A majority of residents (81%) of the Silicon Valley of India, Bengaluru, said they have had at least one ‘game changer’ idea or invention, which could transform India’s work or leisure life, but one out of three does not know of a place in the city where they can network with like-minded people and mentors, and nurture their ideas.
The survey, conducted across Bengaluru with over 1,600 respondents, was commissioned by Samsung Electronics to gauge the issues faced by young budding entrepreneurs in shaping their ideas.
When asked what they thought defines the character and nature of Bengaluru, respondents pointed out to the city’s startup culture, innovation and R&D, technology business as well as its art and culture and heritage buildings, highlighting the diversity of the city, especially its millennials who are looking for interesting experiences in the city.
While a third felt the city’s heritage buildings and architecture, which is a mix of colonial and art deco buildings spread across the city, defined its character, almost four in five of the millennials said they rarely ever notice heritage buildings in the city when travelling within the city.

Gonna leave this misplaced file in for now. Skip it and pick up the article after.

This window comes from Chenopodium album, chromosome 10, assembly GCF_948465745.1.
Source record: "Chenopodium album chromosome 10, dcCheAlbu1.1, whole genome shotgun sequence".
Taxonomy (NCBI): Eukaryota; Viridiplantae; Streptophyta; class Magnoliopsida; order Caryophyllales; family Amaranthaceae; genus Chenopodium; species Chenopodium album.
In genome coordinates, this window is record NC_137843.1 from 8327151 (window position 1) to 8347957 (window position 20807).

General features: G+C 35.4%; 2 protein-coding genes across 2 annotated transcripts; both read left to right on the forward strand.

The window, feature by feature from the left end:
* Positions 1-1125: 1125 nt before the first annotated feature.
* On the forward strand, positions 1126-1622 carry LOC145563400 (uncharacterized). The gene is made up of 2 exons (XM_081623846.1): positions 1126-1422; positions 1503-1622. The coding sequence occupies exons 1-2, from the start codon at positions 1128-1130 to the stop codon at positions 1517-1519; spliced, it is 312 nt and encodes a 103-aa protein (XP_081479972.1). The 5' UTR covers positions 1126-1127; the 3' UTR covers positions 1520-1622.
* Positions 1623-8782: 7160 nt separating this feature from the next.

A sizeable 77% of millennials and 63% of non-millennials say they would want to restore heritage buildings and see them being converted into public spaces for art, culture and other events around technology and startups to hone the dreams of its residents. Most respondents felt the city currently has a shortage of such spaces.
These millennials and non-millennials alike want heritage buildings across the city to be restored, development of more art and culture venues in the city and greater number of parks and outdoor spaces to be created for recreation, again highlighting the fact that people of the city crave public spaces and care for its culture and heritage. These aspects are something that the rapid growth of the city as the technology centre of India may have ignored over the years.
“Bengaluru is India’s undisputed tech hub. As the information technology business has grown over the years, it’s also acquired the moniker of India’s startup capital. No wonder 81% of Bangaloreans say they have at least one game changing idea in our survey. But we found that while technology might be centre stage, the city has a heart. The city loves its art, culture, which is why they want to save heritage buildings and turn them into beautiful venues for concerts, museums and public spaces for art and culture. They also seek more venues for networking creative and business ideas they have,” said Mr. Mohandeep Singh, Senior Vice President, Mobile Business, Samsung India.